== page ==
Blood Pressure Diagnosis and Measurement

You can find out if you have high blood pressure by having your blood pressure checked regularly. Most doctors diagnose a person with high blood pressure on the basis of two or more readings, taken on several occasions. A consistent blood pressure reading of 140/90 mmHg or higher is considered high blood pressure.

Some people experience high blood pressure only when they visit the doctor’s office. This condition is called “white-coat hypertension.” If your doctor suspects this, you may be asked to monitor your blood pressure at home or asked to wear a device called an ambulatory blood pressure monitor. This device is usually worn for 24 hours and can take blood pressure every 30 minutes. In this section you will learn more about diagnosing high blood pressure.

High blood pressure often has no signs or symptoms. The only way to find out if you have high blood pressure is to be tested for it.

A blood pressure test is quick and easy. Blood pressure is measured in millimetres of mercury (mmHg) and recorded as two numbers – the systolic pressure “over” the diastolic pressure. The systolic pressure is the first or top number, and the diastolic pressure is the second or bottom number (for example, 120/80). If your blood pressure is 120/80, you say that it is “120 over 80”.

Both numbers in a blood pressure reading are important. As we grow older, systolic blood pressure is especially important because the diastolic decreases in people aged over 55.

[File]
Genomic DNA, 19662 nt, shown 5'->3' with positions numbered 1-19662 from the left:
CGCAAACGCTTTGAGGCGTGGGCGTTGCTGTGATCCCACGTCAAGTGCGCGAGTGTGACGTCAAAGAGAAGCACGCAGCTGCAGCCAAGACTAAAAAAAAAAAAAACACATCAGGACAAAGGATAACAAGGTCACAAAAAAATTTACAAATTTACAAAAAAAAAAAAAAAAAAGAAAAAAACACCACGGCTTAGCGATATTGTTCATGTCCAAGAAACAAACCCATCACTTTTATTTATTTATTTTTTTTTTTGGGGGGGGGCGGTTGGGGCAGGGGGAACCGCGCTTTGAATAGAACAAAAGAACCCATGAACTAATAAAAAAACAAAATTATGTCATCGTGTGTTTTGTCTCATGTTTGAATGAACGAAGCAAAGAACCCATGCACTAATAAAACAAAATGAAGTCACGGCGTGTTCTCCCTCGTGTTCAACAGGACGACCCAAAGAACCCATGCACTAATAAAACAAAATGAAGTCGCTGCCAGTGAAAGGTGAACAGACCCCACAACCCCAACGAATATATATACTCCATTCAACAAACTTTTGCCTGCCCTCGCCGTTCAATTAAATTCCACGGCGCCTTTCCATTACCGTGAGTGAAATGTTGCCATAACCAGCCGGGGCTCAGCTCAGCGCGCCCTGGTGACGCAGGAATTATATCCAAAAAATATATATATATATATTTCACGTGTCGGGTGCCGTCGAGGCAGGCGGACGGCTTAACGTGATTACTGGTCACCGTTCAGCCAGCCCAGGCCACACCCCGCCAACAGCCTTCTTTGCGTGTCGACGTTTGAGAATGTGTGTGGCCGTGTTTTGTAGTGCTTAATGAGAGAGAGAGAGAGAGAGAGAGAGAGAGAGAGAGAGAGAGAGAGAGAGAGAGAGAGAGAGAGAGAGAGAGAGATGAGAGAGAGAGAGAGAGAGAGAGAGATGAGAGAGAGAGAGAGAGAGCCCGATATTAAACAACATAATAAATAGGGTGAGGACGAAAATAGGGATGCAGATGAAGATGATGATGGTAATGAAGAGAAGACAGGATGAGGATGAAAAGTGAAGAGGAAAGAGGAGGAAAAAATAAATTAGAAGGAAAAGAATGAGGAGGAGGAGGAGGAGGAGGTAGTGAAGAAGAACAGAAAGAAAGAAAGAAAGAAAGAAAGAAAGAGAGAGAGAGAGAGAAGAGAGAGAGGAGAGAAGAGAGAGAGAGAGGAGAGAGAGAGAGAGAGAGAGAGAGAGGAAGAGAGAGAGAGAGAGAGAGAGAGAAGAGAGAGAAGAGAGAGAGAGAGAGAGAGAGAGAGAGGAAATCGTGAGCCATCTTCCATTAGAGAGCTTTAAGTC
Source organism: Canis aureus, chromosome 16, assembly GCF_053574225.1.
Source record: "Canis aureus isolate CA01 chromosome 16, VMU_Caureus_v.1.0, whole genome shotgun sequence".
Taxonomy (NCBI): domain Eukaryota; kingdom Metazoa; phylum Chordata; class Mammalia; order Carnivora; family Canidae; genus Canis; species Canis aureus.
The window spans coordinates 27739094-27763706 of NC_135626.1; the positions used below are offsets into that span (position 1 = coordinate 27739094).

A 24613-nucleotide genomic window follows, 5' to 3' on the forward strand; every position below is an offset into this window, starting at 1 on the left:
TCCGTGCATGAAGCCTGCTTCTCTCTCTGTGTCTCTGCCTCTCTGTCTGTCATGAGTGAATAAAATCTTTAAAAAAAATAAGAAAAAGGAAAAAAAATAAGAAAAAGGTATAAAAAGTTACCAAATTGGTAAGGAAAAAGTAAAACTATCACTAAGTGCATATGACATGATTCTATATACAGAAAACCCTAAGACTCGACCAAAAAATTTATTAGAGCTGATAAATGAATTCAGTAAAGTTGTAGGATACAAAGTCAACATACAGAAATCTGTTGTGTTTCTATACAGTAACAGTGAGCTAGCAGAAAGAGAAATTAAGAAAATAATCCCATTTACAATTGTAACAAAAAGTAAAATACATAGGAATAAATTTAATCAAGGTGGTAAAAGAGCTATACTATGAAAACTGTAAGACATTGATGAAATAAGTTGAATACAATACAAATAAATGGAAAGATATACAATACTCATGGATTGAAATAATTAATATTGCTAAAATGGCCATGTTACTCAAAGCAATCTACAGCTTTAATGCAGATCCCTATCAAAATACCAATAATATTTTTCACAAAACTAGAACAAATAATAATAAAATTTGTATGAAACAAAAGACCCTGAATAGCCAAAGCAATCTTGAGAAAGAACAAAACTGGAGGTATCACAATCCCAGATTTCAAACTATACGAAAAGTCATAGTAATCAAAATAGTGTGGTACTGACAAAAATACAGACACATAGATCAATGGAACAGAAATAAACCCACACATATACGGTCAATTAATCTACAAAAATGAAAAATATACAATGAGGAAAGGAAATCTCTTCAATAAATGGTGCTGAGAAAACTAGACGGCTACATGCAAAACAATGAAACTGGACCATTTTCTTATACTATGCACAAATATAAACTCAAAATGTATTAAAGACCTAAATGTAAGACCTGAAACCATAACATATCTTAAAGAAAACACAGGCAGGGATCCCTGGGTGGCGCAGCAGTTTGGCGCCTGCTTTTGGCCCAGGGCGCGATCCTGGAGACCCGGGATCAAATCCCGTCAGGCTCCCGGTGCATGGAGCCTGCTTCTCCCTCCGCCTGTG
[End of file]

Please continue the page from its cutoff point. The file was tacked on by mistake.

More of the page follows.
To test your blood pressure, your doctor will probably use a sphygmomanometer and a stethoscope.

New blood pressure testing devices use electronic instruments or digital readouts. In these cases, the blood pressure reading appears on a small screen or is signalled in beeps, and no stethoscope is used.

Here are some tips for having your blood pressure measured:

    Don’t drink coffee or smoke cigarettes for at least 30 minutes before having your blood pressure measured.
    Before the test, sit for five minutes with your back supported and your feet flat on the ground. Rest your arm on a table at the level of your heart.
    Wear short sleeves so your arm is exposed.
    Go to the bathroom prior to the reading. A full bladder can change your blood pressure reading.
    Get two readings, taken at least two minutes apart, and average the results.
    Ask the doctor or nurse to tell you the blood pressure reading in numbers.
    If your blood pressure is high, go back for a repeat measurement(s) in a week’s time.

Tests at home can be done with the familiar blood pressure “cuff” and a stethoscope, or with an electronic monitor, such as a digital readout monitor. Also, be sure that the person who will use the device reads the instructions before taking blood pressure readings.

Your doctor, nurse, or pharmacist can help you check the device and teach you how to use it. You also may ask for their help in choosing the right one for you. Blood pressure devices can be bought at various places, such as discount chain stores and pharmacies and can be purchased for less than $200 US.

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